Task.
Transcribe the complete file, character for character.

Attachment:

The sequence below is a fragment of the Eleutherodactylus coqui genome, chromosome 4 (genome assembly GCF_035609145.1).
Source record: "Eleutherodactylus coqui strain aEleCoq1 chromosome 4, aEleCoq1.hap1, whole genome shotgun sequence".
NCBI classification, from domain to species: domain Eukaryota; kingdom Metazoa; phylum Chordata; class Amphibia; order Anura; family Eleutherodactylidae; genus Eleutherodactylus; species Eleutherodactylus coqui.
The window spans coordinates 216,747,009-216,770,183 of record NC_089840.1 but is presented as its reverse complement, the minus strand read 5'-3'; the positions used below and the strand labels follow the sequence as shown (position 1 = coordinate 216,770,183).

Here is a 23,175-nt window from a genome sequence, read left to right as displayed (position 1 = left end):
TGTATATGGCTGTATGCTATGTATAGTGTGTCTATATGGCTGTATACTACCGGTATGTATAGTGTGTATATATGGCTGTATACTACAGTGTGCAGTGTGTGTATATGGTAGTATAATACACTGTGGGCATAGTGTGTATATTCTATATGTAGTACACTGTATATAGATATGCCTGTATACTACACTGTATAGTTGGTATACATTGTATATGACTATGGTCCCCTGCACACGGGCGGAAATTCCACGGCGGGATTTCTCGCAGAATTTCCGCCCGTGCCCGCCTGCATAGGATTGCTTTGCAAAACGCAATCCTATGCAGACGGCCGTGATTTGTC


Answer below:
The sequence below is a fragment of the Eleutherodactylus coqui genome, chromosome 4 (genome assembly GCF_035609145.1).
Source record: "Eleutherodactylus coqui strain aEleCoq1 chromosome 4, aEleCoq1.hap1, whole genome shotgun sequence".
NCBI classification, from domain to species: domain Eukaryota; kingdom Metazoa; phylum Chordata; class Amphibia; order Anura; family Eleutherodactylidae; genus Eleutherodactylus; species Eleutherodactylus coqui.
The window spans coordinates 216,747,009-216,770,183 of record NC_089840.1 but is presented as its reverse complement, the minus strand read 5'-3'; the positions used below and the strand labels follow the sequence as shown (position 1 = coordinate 216,770,183).

Here is a 23,175-nt window from a genome sequence, read left to right as displayed (position 1 = left end):
TGTATATGGCTGTATGCTATGTATAGTGTGTCTATATGGCTGTATACTACCGGTATGTATAGTGTGTATATATGGCTGTATACTACAGTGTGCAGTGTGTGTATATGGTAGTATAATACACTGTGGGCATAGTGTGTATATTCTATATGTAGTACACTGTATATAGATATGCCTGTATACTACACTGTATAGTTGGTATACATTGTATATGACTATGGTCCCCTGCACACGGGCGGAAATTCCACGGCGGGATTTCTCGCAGAATTTCCGCCCGTGCCCGCCTGCATAGGATTGCTTTGCAAAACGCAATCCTATGCAGACGGCCGTGATTTGTC